As usual, outside the big frontier railway station, the locals sit chatting over their espressos in the pavement cafés.  Inside, and as usual, across the concourse to the solitary ticket booth, straggles a meandering queue of tourists.

Although it depends what you classify as a tourist.

For, this year, the area around this border station in Italy is much more crowded. It has many new occupants and not just the ranks of regional carabinieri, armed, talking to each other animatedly and directing wayward jaywalkers just for something to do. Rather, most of the new occupants are a quiet swarm of bedraggled souls camped as well as they can on the flower verges and the roundabout.

These are the boat migrants from north Africa, the people who paid extortionate prices for desperate journeys across the Mediterranean to a strange and different continent to leave their difficult pasts behind.  They have made their way up through Italy and now they sit, waiting at the border into France.  And no-one is letting them go any further.

Other than a half hour wait at the ticket office, western tourists have no problem boarding the regular trains that start in Ventimiglia and head west across the frontier to Monte Carlo, Nice and beyond. But the boat people can't.  Even if they were able to stray onto the platforms and climb on board a train into France, at the first stop, Menton Garavan, every train endures a prolonged delay as the French Gendamerie Nationale makes a slow and deliberate inspection of each carriage. The migrants and asylum seekers aren't allowed into France.

Meanwhile, down on what used to be where Italy's SS10 joined up with the French N7 at the frontier, the crowds are even bigger.  Colourful clothes, flags and banners flap in the warm sunlight as photographers, television crews and would-be immigrants jostle for the shots. Local commerce is thwarted by inaccessibity that the crowds have brought. The road is jammed and any trans-border crossing is slow and very deliberate. You need the paperwork to cross. And the Africans haven't got any.  They hardly have anything.

But it's back in the marble brutalism of Ventimiglia railway station where the situation reveals its true hopelessness. A major corridor has been allocated as a dormitory, and bodies lie on the floor, resting, sleeping and waiting.  But waiting for what?  The hours pass, the people sit.  There is nothing to do. Physically, it is not squalid, but the dilemma is.  Desperation is palpable. And there’s no indication that frustration - or worse - won’t be imminent.

It appears that no-one is moving out of Ventimiglia soon.


copy/photos © Chris Wood-W3KTS June 2015

Wednesday, 7 August 2013

York to Knaresborough: Marketing A Branch Line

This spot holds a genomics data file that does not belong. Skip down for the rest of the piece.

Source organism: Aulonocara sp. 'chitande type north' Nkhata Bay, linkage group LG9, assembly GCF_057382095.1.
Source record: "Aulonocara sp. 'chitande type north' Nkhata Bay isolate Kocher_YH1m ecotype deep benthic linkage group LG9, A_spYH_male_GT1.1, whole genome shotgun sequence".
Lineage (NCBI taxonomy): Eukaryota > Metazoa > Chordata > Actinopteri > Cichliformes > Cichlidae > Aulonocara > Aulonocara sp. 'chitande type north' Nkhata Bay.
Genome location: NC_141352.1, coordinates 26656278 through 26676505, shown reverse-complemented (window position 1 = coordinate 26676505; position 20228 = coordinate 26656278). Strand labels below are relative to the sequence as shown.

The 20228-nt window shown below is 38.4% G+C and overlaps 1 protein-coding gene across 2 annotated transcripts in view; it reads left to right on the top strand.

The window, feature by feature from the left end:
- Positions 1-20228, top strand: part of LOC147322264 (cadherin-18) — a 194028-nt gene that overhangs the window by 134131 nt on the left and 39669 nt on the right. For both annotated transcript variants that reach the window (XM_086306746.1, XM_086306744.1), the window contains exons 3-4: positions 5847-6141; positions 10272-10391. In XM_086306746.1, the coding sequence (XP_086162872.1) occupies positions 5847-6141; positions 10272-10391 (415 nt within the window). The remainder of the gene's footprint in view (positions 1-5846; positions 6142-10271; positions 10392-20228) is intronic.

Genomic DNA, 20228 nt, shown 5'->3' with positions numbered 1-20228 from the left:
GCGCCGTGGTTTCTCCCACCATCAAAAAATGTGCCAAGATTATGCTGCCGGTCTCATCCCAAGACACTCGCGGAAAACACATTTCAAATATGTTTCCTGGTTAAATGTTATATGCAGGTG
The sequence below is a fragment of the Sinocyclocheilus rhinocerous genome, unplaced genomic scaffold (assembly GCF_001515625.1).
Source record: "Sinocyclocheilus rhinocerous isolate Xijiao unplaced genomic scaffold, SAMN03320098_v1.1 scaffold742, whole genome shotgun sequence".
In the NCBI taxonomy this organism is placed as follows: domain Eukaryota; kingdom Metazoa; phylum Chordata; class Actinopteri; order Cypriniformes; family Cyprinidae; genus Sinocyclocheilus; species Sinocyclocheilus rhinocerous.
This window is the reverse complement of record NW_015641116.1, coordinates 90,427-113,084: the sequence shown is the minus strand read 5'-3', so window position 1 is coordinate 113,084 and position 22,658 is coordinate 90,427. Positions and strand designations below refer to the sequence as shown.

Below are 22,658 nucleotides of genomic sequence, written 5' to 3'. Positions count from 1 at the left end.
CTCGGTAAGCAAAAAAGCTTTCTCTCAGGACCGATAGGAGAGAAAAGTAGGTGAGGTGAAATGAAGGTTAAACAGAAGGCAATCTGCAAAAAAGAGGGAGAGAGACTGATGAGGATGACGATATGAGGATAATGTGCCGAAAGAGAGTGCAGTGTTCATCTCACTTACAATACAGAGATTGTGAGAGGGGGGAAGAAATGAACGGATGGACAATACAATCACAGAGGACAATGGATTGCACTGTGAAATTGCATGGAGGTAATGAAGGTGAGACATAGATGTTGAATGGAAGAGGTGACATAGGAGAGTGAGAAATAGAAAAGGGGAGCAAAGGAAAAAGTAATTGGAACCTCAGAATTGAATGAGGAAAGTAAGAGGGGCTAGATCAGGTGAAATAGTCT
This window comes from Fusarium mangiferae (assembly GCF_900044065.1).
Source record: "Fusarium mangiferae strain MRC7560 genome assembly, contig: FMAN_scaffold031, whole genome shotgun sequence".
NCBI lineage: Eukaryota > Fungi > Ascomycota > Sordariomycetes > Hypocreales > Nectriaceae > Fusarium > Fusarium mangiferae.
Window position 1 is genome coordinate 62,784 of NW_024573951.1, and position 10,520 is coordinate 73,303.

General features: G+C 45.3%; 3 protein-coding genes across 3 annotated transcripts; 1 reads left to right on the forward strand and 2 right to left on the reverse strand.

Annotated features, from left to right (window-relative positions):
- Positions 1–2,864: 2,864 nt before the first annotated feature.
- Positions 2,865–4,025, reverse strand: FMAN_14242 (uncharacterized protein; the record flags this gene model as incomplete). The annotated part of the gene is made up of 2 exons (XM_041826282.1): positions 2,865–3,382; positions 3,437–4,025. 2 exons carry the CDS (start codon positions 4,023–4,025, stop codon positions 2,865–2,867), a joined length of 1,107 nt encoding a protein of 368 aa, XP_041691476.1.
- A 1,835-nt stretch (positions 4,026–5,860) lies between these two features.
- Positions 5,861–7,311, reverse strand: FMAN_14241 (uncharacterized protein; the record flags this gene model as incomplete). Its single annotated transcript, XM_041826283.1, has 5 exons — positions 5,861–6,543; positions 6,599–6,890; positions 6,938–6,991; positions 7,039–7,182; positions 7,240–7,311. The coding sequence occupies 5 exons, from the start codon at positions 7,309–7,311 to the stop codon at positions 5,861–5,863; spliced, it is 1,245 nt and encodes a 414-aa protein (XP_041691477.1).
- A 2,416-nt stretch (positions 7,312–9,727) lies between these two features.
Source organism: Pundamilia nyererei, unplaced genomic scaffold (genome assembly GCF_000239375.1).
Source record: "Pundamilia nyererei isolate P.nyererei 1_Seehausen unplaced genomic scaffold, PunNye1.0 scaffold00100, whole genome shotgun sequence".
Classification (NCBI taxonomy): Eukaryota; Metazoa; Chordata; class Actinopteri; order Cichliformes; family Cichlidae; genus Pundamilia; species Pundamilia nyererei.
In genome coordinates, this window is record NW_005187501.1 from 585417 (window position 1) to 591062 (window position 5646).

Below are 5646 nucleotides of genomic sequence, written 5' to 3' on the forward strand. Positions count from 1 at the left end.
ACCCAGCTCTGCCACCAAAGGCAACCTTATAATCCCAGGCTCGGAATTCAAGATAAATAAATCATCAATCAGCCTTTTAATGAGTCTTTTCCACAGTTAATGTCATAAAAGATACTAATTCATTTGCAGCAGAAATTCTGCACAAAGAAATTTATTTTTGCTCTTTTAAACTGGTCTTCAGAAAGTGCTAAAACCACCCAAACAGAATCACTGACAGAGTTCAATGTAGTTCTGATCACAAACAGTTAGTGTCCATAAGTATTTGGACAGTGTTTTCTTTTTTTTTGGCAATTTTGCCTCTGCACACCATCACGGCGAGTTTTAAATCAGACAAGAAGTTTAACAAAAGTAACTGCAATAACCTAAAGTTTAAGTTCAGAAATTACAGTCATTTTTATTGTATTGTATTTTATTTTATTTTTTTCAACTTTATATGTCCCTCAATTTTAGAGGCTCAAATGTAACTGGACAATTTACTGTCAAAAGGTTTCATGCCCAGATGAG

With renewed interest in revitalising the services on the Knaresborough to York railway line in North Yorkshire currently in the air, I present the following ruminations on how the service might be promoted...

‘Ouse-Nidd Express’
I don’t think so.  The name will not catch on…
But ‘market’ it, let people know!
“It’s central Yorkshire’s way to go”!

“Trans-Vale Executive - every day
with Business Class from Stray to Stray’!

‘Ouse-Nidd’?  ‘Nidd-Ouse’?
(The men peruse…)
It’s got to have a ‘hook’,
A selling aspect, profile plus,
It’s there if we just look.

Okay, airlines might not lose out
And freight, that’s not its line
But competition must be more
Than just ‘A59’.

Well, other aspects - something else?
Vacation angle, p’raps…
And heritage means revenue -
West Highland, Settle - Carlisle too;
Just look at tourist maps.

“Gothic splendour to the East -
A verdant gorge for eyes to feast
On to the West, then Yorkshire Dales
Rising up…”

Beyond these rails…

Because this is here.  They're miles away

Far beyond the green and grey
Of fields.  That’s all.  Of pigs and cows
Who hear the train, look up and browse,
Like central Ireland, a Polish spring.
It’s the grass round here that’s interesting.

‘Knaresborough - York’:
What can it mean?
What lurks unheard of in between?
Awesome vistas? Mountain ranges?
Orange-groved old-English granges?

None of this.  No ‘selling’ factors.
Pig Sheds.
Broken tractors.

No litany of exotic venues, this
No over-familiar names.
But quirky charm you cannot miss
A place of farms, not fame.


It doesn’t even go from A to B but rather K to Y
In ‘ordinary’ railway style.
Lacklustre.  Plain.  Awry.
Does it encapsulate a time
When society really cared?
Or is it just a weary branch line that stayed because it’s there?

No portentous statement of an era
Bringing far-off places nearer
Just stations from which you… start.

Where semaphore and crossing gate
Bear testament to endless wait
For 150s that squeak and grate.

Which way does it come? Will it be late?